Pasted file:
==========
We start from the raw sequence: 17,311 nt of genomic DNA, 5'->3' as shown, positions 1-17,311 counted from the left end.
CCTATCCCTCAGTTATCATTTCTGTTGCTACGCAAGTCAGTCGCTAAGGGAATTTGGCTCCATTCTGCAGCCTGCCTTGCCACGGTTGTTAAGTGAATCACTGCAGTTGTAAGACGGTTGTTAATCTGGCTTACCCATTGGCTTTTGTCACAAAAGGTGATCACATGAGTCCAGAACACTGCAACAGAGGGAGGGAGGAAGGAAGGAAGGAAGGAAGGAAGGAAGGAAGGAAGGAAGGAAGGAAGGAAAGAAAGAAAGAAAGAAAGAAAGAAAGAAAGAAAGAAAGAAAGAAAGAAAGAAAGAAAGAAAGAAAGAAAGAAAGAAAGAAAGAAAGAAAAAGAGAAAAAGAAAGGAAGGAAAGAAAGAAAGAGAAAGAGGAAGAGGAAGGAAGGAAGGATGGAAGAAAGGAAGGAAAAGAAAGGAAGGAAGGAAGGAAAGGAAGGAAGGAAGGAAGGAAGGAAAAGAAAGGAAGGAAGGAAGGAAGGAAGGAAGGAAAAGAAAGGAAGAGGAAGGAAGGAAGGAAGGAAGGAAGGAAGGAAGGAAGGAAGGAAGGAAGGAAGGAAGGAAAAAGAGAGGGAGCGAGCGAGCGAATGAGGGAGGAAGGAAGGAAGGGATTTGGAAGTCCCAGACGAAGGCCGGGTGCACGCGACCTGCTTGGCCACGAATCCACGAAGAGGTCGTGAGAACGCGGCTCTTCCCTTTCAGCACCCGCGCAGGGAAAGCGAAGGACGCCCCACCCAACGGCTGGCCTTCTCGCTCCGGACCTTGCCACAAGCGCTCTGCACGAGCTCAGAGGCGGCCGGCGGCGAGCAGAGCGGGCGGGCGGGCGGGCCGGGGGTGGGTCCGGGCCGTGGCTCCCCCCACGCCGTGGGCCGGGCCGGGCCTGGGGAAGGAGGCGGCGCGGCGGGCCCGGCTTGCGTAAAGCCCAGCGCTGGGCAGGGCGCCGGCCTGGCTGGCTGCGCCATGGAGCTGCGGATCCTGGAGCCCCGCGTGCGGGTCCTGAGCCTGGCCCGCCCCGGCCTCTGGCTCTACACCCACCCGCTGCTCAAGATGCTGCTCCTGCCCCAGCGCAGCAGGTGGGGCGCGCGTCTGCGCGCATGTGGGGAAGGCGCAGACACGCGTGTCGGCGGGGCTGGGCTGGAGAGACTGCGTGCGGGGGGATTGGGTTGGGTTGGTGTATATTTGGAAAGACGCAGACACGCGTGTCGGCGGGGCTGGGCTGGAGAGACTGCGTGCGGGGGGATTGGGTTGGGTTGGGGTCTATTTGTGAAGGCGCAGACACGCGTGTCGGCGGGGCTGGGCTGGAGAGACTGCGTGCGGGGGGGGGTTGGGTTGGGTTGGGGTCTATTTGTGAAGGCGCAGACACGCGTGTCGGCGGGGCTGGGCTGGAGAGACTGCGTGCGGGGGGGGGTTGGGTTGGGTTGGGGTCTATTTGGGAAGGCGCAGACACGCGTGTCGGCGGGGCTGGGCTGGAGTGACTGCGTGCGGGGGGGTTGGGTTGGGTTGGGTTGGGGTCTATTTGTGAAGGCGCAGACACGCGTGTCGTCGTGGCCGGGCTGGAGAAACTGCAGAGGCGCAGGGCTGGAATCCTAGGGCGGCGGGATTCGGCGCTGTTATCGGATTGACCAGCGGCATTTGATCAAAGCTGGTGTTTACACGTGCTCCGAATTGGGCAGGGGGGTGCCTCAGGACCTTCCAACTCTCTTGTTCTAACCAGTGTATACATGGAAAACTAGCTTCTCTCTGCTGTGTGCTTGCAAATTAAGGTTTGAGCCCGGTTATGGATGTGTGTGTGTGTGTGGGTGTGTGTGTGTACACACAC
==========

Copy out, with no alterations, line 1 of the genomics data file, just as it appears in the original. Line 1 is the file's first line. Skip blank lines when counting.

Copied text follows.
We start from the raw sequence: 17,311 nt of genomic DNA, 5'->3' as shown, positions 1-17,311 counted from the left end.